Our idea was quite simply that if a client team had seen four or five very similar-sounding media agency pitches, with similar names and similar ideas, presented in similar language, using similar techniques, they wouldn’t be arguing about the fine detail of each media strategy, they would spend most of the time actually struggling to remember which agency said what. But we reckoned they would definitely remember the guys who did the pitch on roller skates.

Interviewed by Media Week in 2005
Interviewed by Media Week in 2005


In 2006, Sir Martin Sorrell asked me if I would set up and run GroupM in the UK. GroupM already existed as an informal concept, but now it was time to set it up properly – a company to oversee WPP’s media agencies: at that time MediaCom, Mindshare, MEC and BJK&E (which later became Maxus).

I remember asking colleagues in the US, “What’s the playbook? What’s the wiring diagram?” – and there wasn’t one. So we had to invent our own model. We became a “recessive enabler” – it was vital in my view that the agencies remained the heroes.

We gave them better resource and capability; trading was key – the combined scale of GroupM opened doors. We accelerated the digital capabilities, and also did some ground-breaking things, like setting up GroupM Entertainment. I always like to set big goals, and I said GroupM Entertainment could become the UK’s biggest independent production company – and its well on track for that.

When we set up GroupM, MEC had come through a pretty torrid time; and I think during the first three years of GroupM, we really helped CEO Tom George and his management team to turn it around, and make it a top-five agency in the UK.

Meanwhile, MediaCom and Mindshare continued to prosper as the number one and number two agency, so, by the time I left GroupM, we had three of the top five.


By the early 2000s the shape of the industry as we see it today was pretty much formed.

Our task back then was to protect the position that we at MediaCom had won.

The growth of the Internet – and proliferation of digital technologies – forced the media agencies to look over their shoulders and think, “Now we need to raise our game to compete with the new generation of digital agencies that are setting up.”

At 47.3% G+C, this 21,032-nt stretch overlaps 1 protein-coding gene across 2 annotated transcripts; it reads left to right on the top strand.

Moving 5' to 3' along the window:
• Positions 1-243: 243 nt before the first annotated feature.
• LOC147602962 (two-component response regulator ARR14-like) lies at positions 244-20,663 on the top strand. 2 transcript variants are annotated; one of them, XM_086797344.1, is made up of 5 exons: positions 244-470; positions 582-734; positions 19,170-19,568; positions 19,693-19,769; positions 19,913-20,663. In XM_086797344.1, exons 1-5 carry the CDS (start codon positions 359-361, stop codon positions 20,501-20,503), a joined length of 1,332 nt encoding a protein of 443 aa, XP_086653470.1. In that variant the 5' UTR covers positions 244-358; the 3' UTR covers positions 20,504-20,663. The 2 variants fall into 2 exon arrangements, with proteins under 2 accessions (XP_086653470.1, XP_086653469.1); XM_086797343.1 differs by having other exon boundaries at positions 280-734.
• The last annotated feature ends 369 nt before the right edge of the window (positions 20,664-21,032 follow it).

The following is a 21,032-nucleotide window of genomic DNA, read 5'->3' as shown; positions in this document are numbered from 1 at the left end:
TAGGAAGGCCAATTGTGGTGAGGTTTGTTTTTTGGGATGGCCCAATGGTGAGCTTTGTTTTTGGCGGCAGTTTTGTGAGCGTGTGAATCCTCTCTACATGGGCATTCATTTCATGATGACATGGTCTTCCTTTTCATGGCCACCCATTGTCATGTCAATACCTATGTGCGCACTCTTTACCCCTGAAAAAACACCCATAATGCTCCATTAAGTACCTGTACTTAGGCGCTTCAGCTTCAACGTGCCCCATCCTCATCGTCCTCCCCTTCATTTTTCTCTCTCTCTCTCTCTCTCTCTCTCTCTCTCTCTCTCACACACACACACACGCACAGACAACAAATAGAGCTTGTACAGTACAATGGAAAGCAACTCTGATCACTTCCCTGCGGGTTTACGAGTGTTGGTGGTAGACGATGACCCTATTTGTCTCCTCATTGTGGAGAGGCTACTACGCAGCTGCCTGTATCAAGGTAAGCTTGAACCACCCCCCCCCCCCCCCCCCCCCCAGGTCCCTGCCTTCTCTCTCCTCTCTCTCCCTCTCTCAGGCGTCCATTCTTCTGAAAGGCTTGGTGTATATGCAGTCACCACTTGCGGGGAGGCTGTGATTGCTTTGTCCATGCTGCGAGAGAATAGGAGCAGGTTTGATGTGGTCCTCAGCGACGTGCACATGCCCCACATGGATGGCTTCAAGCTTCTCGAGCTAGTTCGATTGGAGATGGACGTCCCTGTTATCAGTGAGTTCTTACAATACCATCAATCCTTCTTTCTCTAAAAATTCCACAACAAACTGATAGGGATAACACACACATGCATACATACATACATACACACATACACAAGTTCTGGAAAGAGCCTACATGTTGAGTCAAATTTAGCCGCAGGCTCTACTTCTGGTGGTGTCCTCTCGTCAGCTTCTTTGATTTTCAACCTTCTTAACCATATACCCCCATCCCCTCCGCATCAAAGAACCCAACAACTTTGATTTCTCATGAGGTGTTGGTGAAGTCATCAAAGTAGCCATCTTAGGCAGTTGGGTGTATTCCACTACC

If the media agencies hadn’t responded – and we weren’t as quick to respond as we could have been – media agencies as such could have become irrelevant then.

The moment we become complacent about our position, is the moment we will start to lose it to some new challengers

That’s an important lesson. It’s possible to look at the last quarter century and see simply the triumphant rise and rise of the media agency. But we must always remember: first, that it could easily have turned out differently; and second, that everything will continue to change, and that the moment we become complacent about our position, is the moment we will start to lose it to some new challengers.

I think it’s this refusal to become complacent – and the understanding that we need to continually re-think and refresh our offering – that has helped MediaCom in the UK stay at number one for well over a decade now, and has helped move the network up from sixth to third position during some of the toughest economic conditions most of us can remember.


Choosing the right team is so often the difference between success and failure; and the idea that you should surround yourself with clever people – maybe a bit cleverer than you are – isn’t just a cliché, it’s absolutely true.

All the way through, I’ve had a team of brilliant people around me. And this has made everything easier. It meant, for example, that when I took the GroupM job, I knew that I could leave MediaCom in the safe hands of Nick Lawson.

When I took the global CEO role at MediaCom in 2008,  I knew that I could bring Nick Lawson across to run EMEA, knowing that Jane Ratcliffe was there to take over the helm in the UK, backed up by a team of amazing people, like Karen Blackett, Sue Unerman and Claudine Collins.

There is this core team – simply too many to mention here – that somewhat unusually for this industry – have come up through the ranks together, and stayed together for 15, 20 or even more years.

MediaCom’s belief is “People first … better results”, and it’s not just a nice phrase that we stick up on a poster on the wall in a corridor somewhere; it’s something we really do believe in, and that we try to make real. Something that began with Allan and lives on today.

With the rapid change in our industry, we need to constantly re-evaluate just about everything: our offering to clients, our tools and products, the kind of people we want to hire, the very nature of the company. But a belief is something that you should always stay true to – something that should never change.

Ironically, the more our industry becomes obsessed with data and technology, the more important “People first” becomes, because the people you have in the company – and what those people do with all that data and technology – remains your only real point of differentiation.